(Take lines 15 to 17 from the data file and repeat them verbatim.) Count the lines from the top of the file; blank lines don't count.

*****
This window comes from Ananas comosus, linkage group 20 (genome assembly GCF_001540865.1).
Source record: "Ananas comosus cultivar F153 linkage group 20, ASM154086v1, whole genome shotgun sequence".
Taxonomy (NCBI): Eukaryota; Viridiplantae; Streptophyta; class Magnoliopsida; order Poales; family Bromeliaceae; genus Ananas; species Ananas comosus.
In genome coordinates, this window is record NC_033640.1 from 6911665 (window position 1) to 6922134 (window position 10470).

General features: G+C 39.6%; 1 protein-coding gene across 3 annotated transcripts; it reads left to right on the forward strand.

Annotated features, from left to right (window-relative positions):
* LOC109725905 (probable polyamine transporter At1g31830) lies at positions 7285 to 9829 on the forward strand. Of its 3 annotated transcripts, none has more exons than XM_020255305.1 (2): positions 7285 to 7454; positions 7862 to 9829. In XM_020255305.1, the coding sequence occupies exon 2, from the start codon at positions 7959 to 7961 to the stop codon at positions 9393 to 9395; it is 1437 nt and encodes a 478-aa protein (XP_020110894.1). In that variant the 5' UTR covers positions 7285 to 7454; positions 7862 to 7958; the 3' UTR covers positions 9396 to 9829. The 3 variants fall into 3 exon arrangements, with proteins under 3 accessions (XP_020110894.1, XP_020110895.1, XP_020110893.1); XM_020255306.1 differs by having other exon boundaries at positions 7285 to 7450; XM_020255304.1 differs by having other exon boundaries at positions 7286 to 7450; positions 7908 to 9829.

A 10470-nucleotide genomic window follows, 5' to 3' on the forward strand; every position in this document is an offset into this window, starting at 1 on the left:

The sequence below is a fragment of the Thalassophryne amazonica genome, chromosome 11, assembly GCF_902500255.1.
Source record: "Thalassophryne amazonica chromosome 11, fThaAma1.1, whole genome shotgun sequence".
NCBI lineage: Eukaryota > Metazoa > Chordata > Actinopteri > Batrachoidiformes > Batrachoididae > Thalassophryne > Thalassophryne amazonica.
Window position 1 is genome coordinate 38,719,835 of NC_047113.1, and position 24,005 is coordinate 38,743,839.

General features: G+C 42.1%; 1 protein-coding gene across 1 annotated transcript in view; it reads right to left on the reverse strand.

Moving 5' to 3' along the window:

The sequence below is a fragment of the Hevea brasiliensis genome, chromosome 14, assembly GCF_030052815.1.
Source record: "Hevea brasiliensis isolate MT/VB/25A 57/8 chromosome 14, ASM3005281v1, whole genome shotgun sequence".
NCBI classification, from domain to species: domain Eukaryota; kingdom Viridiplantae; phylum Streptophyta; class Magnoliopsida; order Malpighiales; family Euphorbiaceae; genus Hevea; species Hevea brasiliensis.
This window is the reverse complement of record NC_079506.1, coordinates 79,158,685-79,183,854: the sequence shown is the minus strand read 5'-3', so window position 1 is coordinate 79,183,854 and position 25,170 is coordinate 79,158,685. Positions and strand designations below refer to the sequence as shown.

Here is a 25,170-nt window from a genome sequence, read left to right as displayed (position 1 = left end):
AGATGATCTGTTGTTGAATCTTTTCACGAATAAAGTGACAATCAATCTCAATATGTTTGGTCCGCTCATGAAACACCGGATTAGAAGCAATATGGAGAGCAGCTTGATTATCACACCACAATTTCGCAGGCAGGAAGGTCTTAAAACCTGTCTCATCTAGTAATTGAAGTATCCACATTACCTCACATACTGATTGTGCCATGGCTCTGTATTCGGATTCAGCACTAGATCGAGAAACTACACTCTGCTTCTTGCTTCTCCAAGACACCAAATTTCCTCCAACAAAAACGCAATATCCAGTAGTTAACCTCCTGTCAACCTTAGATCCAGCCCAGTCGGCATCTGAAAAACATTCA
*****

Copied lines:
The sequence below is a fragment of the Hevea brasiliensis genome, chromosome 14, assembly GCF_030052815.1.
Source record: "Hevea brasiliensis isolate MT/VB/25A 57/8 chromosome 14, ASM3005281v1, whole genome shotgun sequence".
NCBI classification, from domain to species: domain Eukaryota; kingdom Viridiplantae; phylum Streptophyta; class Magnoliopsida; order Malpighiales; family Euphorbiaceae; genus Hevea; species Hevea brasiliensis.